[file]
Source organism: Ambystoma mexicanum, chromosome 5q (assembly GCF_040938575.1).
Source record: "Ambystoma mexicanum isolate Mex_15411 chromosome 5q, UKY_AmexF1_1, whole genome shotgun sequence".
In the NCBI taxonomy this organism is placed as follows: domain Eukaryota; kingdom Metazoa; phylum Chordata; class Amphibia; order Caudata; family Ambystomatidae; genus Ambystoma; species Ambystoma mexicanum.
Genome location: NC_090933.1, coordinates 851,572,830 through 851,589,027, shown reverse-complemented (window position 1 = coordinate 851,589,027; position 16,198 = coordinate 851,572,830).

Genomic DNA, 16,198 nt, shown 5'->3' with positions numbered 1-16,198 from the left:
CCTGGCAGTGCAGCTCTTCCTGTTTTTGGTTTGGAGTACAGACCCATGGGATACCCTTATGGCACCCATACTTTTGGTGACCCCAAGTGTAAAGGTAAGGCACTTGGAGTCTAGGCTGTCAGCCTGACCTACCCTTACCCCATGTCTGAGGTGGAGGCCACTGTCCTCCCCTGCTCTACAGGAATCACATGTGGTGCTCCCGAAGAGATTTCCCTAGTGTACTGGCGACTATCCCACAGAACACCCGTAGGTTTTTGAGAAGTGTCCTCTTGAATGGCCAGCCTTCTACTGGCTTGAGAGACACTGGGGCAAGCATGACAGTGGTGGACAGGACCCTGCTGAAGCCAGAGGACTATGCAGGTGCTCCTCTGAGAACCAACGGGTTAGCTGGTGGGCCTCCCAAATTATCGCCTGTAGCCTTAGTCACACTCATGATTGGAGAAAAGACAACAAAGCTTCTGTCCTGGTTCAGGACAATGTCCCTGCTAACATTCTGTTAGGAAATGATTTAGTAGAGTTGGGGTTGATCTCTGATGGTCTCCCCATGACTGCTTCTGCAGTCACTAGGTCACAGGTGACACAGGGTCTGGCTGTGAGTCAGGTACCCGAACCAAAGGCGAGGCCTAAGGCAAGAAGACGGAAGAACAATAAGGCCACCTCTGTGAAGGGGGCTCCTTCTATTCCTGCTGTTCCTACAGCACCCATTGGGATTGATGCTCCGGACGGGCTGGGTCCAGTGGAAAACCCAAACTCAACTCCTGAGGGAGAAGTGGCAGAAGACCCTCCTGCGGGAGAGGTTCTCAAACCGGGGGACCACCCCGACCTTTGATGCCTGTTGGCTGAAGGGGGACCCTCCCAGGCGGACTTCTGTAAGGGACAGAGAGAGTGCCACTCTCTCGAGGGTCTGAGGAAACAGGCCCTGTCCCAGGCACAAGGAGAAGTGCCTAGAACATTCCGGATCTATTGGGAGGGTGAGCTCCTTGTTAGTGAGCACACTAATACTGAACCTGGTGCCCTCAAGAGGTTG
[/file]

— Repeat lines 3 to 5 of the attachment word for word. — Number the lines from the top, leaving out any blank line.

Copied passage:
In the NCBI taxonomy this organism is placed as follows: domain Eukaryota; kingdom Metazoa; phylum Chordata; class Amphibia; order Caudata; family Ambystomatidae; genus Ambystoma; species Ambystoma mexicanum.
Genome location: NC_090933.1, coordinates 851,572,830 through 851,589,027, shown reverse-complemented (window position 1 = coordinate 851,589,027; position 16,198 = coordinate 851,572,830).

Genomic DNA, 16,198 nt, shown 5'->3' with positions numbered 1-16,198 from the left: